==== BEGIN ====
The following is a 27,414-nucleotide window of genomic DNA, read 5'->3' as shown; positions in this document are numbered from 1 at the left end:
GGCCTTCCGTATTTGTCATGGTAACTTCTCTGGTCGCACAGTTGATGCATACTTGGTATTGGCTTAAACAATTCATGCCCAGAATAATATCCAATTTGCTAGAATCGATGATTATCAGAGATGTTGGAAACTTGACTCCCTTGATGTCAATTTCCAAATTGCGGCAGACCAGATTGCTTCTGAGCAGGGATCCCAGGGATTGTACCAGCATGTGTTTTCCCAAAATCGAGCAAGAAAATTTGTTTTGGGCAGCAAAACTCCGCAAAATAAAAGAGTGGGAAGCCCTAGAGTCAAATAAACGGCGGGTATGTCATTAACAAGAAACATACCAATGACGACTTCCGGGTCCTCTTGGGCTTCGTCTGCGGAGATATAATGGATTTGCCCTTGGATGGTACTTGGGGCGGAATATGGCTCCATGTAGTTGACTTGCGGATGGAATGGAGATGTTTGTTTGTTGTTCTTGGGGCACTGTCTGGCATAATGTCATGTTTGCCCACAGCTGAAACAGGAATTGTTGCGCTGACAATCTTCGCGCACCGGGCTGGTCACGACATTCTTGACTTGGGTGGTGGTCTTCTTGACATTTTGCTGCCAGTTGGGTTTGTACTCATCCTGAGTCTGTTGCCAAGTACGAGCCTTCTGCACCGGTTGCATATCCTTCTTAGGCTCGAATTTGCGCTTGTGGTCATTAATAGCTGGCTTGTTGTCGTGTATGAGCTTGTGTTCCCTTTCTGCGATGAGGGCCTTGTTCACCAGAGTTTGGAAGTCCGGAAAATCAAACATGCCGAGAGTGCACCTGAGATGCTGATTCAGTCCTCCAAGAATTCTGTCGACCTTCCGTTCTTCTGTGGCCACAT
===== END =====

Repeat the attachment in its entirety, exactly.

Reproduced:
The following is a 27,414-nucleotide window of genomic DNA, read 5'->3' as shown; positions in this document are numbered from 1 at the left end:
GGCCTTCCGTATTTGTCATGGTAACTTCTCTGGTCGCACAGTTGATGCATACTTGGTATTGGCTTAAACAATTCATGCCCAGAATAATATCCAATTTGCTAGAATCGATGATTATCAGAGATGTTGGAAACTTGACTCCCTTGATGTCAATTTCCAAATTGCGGCAGACCAGATTGCTTCTGAGCAGGGATCCCAGGGATTGTACCAGCATGTGTTTTCCCAAAATCGAGCAAGAAAATTTGTTTTGGGCAGCAAAACTCCGCAAAATAAAAGAGTGGGAAGCCCTAGAGTCAAATAAACGGCGGGTATGTCATTAACAAGAAACATACCAATGACGACTTCCGGGTCCTCTTGGGCTTCGTCTGCGGAGATATAATGGATTTGCCCTTGGATGGTACTTGGGGCGGAATATGGCTCCATGTAGTTGACTTGCGGATGGAATGGAGATGTTTGTTTGTTGTTCTTGGGGCACTGTCTGGCATAATGTCATGTTTGCCCACAGCTGAAACAGGAATTGTTGCGCTGACAATCTTCGCGCACCGGGCTGGTCACGACATTCTTGACTTGGGTGGTGGTCTTCTTGACATTTTGCTGCCAGTTGGGTTTGTACTCATCCTGAGTCTGTTGCCAAGTACGAGCCTTCTGCACCGGTTGCATATCCTTCTTAGGCTCGAATTTGCGCTTGTGGTCATTAATAGCTGGCTTGTTGTCGTGTATGAGCTTGTGTTCCCTTTCTGCGATGAGGGCCTTGTTCACCAGAGTTTGGAAGTCCGGAAAATCAAACATGCCGAGAGTGCACCTGAGATGCTGATTCAGTCCTCCAAGAATTCTGTCGACCTTCCGTTCTTCTGTGGCCACAT